The most common tools used for obfuscation in Android include ProGuard, DexGuard and R8. For most of this article the terms R8, DexGuard, and ProGuard will be used interchangeably as functionality is loosely the same between them, however, the main differences will be detailed below. ProGuard analyses and optimizes the Java bytecode rather than the direct Java/Kotlin code base. ProGuard implements a collection of techniques, these being:

  • Shrinking – Identifies and removes dead code that is not reachable or is unused. Including classes, fields, methods, and attributes.
  • Optimizer – Performs optimization on code and code flow where performance changes can be made.
  • Obfuscator – Renaming aspects of the codebase (i.e., classes, fields, and methods) to names that are deliberately obscure and meaningless.
  • Preverifier – Performs preverification checks on the bytecode, where if the checks are successful, the classfiles are annotated with preverification information. This is required for Java Micro Edition and for Java 6 and higher.

R8 and ProGuard

When enabled, in  Android Gradle plugin 3.4.0 and above ProGuard is no-longer used by default for obfuscation, optimization, and other tasks. Instead, R8 is used. R8 provides a similar suite of functionality to ProGuard (and DexGuard, it’s premium alternative), however, is being actively developed by the team at Android. By default, when compiling a release build of an Android application R8 will automatically perform these functions (as described above) on the codebase. Neither R8 nor ProGuard are categorically better than one another, instead they each come with their own benefits and drawbacks. Some reasons for why R8 was adopted in the Android Gradle plugin include:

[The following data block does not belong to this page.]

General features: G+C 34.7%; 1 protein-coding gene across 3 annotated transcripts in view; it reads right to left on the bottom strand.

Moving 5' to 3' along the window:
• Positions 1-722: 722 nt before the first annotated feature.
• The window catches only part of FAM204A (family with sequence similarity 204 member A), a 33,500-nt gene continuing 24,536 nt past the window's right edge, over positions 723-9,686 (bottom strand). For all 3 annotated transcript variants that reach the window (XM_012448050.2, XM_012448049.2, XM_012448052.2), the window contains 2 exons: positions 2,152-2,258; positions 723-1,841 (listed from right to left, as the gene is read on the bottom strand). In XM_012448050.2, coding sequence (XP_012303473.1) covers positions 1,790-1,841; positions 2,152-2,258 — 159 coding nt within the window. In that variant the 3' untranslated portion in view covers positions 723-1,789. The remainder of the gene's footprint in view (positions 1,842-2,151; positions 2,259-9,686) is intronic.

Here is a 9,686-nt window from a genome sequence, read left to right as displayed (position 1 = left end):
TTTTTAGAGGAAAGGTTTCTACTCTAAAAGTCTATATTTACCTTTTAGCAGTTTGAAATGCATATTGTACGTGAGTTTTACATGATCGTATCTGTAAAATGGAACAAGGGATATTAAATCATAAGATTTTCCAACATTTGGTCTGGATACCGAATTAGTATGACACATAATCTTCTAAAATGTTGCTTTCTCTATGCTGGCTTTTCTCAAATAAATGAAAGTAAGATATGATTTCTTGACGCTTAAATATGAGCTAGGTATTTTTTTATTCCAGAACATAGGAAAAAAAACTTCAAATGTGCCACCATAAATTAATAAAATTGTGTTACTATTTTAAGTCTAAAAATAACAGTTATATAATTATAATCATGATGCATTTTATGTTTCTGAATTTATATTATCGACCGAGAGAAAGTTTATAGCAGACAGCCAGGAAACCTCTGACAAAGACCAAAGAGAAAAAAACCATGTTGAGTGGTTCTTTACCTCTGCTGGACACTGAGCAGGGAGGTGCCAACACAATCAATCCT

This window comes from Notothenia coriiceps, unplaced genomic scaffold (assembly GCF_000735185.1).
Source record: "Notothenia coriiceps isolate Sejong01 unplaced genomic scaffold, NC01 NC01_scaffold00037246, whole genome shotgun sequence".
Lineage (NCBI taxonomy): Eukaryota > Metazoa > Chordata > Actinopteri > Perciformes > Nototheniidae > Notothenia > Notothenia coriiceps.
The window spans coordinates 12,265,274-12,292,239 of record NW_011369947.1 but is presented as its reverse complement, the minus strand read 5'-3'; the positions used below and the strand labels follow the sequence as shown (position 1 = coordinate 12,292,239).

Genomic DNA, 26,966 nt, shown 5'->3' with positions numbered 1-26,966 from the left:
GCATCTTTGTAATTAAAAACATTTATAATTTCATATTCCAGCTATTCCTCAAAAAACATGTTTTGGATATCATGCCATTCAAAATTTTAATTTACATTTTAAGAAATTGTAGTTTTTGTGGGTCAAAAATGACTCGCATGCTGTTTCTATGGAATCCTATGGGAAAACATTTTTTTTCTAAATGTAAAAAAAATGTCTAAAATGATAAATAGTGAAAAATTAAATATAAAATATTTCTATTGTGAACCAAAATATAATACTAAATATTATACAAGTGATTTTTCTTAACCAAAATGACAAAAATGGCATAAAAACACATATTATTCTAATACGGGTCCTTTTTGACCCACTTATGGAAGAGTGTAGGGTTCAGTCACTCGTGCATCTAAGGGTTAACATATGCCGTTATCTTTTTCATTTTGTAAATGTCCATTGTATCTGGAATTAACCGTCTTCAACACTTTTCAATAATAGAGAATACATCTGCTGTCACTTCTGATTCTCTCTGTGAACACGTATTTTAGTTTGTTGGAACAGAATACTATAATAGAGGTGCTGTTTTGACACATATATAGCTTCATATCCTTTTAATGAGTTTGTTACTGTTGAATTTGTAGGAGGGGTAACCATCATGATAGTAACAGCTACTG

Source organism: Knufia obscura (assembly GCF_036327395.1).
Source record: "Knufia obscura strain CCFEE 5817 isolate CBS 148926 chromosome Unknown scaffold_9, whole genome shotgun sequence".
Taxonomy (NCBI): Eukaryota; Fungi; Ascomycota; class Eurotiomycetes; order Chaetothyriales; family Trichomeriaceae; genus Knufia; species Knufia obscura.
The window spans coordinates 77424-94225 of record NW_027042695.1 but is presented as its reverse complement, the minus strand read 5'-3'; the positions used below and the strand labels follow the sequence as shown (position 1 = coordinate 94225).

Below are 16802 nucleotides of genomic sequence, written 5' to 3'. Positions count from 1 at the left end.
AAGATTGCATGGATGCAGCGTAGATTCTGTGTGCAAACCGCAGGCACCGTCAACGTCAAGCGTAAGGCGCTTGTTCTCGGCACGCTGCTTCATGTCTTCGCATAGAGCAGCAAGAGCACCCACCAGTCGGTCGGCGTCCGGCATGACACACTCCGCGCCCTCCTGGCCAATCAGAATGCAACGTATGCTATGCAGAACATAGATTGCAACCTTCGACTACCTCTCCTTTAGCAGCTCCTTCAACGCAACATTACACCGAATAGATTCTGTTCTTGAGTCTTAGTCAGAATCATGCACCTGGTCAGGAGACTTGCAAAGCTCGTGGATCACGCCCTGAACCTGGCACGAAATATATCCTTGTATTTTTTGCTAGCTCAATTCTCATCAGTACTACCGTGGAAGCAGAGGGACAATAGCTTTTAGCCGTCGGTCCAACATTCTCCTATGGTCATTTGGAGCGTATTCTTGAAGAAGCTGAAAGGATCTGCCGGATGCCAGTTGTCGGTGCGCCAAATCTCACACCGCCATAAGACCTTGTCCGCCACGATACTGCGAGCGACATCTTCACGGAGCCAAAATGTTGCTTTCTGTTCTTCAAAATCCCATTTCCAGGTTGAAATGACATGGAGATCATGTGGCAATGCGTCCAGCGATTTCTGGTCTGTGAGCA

• With ProGuard, the compiled Java bytecode is taken and converted into optimized Java bytecode and then further converted into optimized Dalvik bytecode. The process for R8 skips a step, taking the Java bytecode straight to optimized Dalvik bytecode – in turn saving time during the building process.   
  • It’s estimated that ProGuard reduces a shrunken application’s size by ~8.5%, while R8 reduces it by ~10%.
  • R8 comes with more widespread Kotlin support and optimizations.

Enabling Obfuscation 

Depending on the version of the Android Gradle plugin being used, the below will either enable ProGuard by default or R8. Edit the ‘buildTypes’ tag in the ‘’ file to ‘minifyEnabled true’. To enable obfuscation on a debug build, switch out ‘release’ for ‘debug’. An example of using obfuscation on a release build can be seen below:

buildTypes {

    release {

        minifyEnabled true
        shrinkResources true
        proguardFiles getDefaultProguardFile('proguard-android-optimize.txt'), '' 
        proguardFile 'proguard-project.txt' 



For the above, if using an older version of the Android Gradle Plugin, and you wish to enable ProGuard over R8, you may need to manually disable R8 in your ‘’, as below:


For steps including how to enable ProGuard on the newest versions of the Android Gradle Plugin see their official documentation

The Mapping File

After following the above when making a release build, using Gradle, the Java bytecode will have been analysed by ProGuard. ProGuard will provide a log file of the stages undergone. This is saved at the following relative path to the application project root.

Mapping file relative location:


This file shows the changes that ProGuard has implemented. An example of part of this file is below. In this example it can be seen that the
function ‘showString’ in ‘MainActivity’ has been allow-listed while the other function in ‘MainActivity’ named ‘loadMe’ has not and is now renamed to ‘n’.